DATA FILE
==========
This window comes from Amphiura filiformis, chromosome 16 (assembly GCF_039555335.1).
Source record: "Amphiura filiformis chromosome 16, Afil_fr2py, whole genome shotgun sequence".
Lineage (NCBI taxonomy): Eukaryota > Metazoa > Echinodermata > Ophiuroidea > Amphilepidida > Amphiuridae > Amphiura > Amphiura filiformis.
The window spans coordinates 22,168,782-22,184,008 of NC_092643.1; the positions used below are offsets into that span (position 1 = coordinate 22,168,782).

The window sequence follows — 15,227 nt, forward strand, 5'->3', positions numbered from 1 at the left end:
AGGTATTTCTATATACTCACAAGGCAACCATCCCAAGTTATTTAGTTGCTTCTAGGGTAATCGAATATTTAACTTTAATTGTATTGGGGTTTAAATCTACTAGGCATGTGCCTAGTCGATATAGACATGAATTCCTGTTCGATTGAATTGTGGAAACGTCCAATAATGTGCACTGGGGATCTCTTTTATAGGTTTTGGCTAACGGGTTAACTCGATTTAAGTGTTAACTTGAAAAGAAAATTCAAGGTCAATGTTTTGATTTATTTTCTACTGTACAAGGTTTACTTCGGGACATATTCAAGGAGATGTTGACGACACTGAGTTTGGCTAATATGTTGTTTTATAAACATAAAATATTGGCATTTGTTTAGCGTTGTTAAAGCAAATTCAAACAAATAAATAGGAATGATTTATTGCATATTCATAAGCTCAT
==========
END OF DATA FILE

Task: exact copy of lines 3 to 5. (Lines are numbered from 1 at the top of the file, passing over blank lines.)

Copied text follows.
Lineage (NCBI taxonomy): Eukaryota > Metazoa > Echinodermata > Ophiuroidea > Amphilepidida > Amphiuridae > Amphiura > Amphiura filiformis.
The window spans coordinates 22,168,782-22,184,008 of NC_092643.1; the positions used below are offsets into that span (position 1 = coordinate 22,168,782).

The window sequence follows — 15,227 nt, forward strand, 5'->3', positions numbered from 1 at the left end: